Mere fallacy, or foolishness, or both ?" No, says he-let the virtuous heathen, who was “not blind by choice, but destined not to see,''-let him, and all others of past or present ages, who have done well with the partial light of reason, or in spite of the false lights, or the no light, in which they have been born,-let them take, unenvied, the reward they sought; but let it be at the same time remembered that

“He who scorns the midday sun, perverse,

Shall find the blessing unimproved a curse !" Leaving the virtuous heathen of antiquity in possession of his reward, he proceeds to consider the respective claims of certain others of his own day; and having shown that the bigotry of the Christian hermit


have as little-or even less—to do with truth, than the self-torturing devotions of the Indian Brahmin, he gives the portrait of another religionist, --the grand archtype of much that still prevails, more or less, among those who think that the ob. servance of stated formalisms will constitute their claim to fellowship in the communion of saints. It is a curious evidence, too, to the regard which Cowper had for the satirical power of the painter


Hogarth. Usually the painter illustrates the poet; but here the poet describes the picture, to illustrate his own coincident impression. The following portrait of a bitterly religious old maid going to church

a morning as cold as her piety, and as bare of comfort as her own denuded bosom, is an accurate copy, in verse, of Hogarth's picture entitled “Morning:"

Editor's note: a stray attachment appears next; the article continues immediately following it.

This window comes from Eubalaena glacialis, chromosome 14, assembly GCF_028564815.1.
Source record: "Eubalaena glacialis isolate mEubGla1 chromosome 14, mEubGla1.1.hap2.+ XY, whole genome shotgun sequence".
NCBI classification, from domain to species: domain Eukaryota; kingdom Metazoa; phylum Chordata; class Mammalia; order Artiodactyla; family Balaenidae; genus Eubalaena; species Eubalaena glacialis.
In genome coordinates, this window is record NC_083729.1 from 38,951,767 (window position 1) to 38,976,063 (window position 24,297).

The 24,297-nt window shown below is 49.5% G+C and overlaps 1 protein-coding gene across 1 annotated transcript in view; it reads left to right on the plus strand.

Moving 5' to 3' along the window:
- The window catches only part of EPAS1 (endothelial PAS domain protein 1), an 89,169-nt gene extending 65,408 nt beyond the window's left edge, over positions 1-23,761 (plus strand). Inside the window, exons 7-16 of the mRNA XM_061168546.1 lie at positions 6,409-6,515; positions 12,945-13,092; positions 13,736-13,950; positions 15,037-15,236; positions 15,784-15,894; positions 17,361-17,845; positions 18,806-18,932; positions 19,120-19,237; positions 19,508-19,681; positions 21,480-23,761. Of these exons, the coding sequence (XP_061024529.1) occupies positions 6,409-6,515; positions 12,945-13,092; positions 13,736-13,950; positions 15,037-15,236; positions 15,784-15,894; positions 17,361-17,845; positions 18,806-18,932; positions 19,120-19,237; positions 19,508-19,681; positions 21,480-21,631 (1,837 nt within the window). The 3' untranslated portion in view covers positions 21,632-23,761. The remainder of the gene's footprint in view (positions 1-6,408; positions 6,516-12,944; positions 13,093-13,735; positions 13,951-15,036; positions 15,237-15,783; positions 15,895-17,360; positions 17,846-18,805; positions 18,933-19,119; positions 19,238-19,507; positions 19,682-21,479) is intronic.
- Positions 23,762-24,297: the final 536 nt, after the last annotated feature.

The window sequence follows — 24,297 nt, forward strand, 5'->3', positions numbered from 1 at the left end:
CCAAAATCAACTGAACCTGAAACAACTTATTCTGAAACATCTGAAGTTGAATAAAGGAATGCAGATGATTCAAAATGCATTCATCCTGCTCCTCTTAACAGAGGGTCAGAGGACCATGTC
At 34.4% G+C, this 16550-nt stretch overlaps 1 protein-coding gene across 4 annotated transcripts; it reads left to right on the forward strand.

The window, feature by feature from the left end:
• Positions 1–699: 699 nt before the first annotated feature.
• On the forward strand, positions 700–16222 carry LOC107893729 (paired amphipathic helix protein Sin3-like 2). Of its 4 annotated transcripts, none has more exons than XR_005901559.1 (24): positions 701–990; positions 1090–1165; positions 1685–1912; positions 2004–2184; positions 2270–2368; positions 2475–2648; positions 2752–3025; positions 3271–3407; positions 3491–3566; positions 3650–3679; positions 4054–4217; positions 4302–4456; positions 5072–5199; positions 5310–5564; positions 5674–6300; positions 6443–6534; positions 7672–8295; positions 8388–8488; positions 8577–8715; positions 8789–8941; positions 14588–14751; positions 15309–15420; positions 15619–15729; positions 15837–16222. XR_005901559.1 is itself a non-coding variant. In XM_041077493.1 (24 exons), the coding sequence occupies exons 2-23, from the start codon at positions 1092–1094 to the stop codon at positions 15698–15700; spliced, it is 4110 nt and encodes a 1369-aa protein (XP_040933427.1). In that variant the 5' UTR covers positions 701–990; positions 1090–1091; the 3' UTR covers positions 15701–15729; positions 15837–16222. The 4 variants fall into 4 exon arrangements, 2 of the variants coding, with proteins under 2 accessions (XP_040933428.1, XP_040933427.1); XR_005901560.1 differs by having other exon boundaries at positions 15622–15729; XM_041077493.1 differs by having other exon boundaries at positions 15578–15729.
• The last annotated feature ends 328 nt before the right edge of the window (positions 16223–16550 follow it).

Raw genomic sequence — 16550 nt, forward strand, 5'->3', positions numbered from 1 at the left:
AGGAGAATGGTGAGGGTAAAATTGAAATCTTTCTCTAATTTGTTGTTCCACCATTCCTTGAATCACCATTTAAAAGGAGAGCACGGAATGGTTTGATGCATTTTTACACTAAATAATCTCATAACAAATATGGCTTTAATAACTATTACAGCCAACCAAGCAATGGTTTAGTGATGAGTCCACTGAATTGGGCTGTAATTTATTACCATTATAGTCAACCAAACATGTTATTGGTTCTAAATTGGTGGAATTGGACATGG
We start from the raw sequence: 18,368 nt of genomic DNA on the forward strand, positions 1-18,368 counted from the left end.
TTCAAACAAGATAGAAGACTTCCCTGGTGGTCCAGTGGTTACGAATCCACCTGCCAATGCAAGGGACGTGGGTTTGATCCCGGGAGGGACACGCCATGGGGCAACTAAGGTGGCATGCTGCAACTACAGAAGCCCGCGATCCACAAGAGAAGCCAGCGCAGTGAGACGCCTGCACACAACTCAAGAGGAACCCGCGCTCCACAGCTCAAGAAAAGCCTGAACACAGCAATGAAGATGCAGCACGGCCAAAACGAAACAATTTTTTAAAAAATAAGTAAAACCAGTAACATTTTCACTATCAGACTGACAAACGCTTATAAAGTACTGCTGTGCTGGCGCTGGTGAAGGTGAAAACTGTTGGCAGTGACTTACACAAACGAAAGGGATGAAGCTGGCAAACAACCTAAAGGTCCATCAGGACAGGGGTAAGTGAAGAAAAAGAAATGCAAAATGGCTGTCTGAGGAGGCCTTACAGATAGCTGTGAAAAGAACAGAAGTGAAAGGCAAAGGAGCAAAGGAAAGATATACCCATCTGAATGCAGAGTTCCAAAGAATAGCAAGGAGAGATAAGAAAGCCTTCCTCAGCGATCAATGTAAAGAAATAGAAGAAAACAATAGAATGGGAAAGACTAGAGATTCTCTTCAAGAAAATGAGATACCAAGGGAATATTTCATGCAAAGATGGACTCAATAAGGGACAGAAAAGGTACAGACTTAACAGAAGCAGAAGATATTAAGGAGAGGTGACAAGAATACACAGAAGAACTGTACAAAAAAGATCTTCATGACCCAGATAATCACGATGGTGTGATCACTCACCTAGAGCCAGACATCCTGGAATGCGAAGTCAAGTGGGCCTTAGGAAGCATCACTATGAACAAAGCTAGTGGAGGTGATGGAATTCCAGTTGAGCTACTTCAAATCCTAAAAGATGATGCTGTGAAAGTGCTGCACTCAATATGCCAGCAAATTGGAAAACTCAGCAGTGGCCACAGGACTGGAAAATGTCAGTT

“ Yon ancient prude, whose withered features show

She might be young some forty years ago;
Her elbows pinioned close upon her hips,
Her head erect, her fan upon her lips,
Her eyebrows arched, her eyes both gone astray
To watch yon amorous couple in their play;
With bony and unkerchiefed neck defies
The rude inclemency of wintry skies ;
And sails, with lappet-head and mincing airs,
Duly at chink of bell to morning prayers.
To thrift and parsimony much inclined,
She yet allows herself that boy behind;
The shivering urchin, bending as he goes,
With slipshod heels, and dewdrop at his nose;
His predecessor's coat advanced to wear,
Which future pages yet are doomed to share;
Carries her Bible tucked beneath his arm,
And hides his hands to keep his fingers warm.

She, half an angel in her own account,
Doubts not hereafter with the saints to mount,
Though not a grace appears, on strictest search,
But that she fasts, and item, goes to church.
Conscious of age, she recollects her youth,
And tells--not always with an eye to truth-
Who spanned her waist, and who, where'er he came,
Scrawled upon glass Miss Bridget's lovely name;
Who stole her slipper, filled it with tokay,
And drank the little bumper every day.
Of temper as envenomed as an asp,
Censorious, and her every word a wasp;
In faithful memory she records the crimes
Or real, or fictitious, of the times ;
Laughs at the reputations she has torn,
And holds them dangling at arm's length in scorn.

Such are the fruits of sanctimonious pride,
Of malice fed while flesh is mortified:
Take, madam, the reward of all your prayers,
Where hermits and where brahmins meet with theirs.
Your portion is with them.--Nay, never frown,
But, if you please, some fathoms lower down.”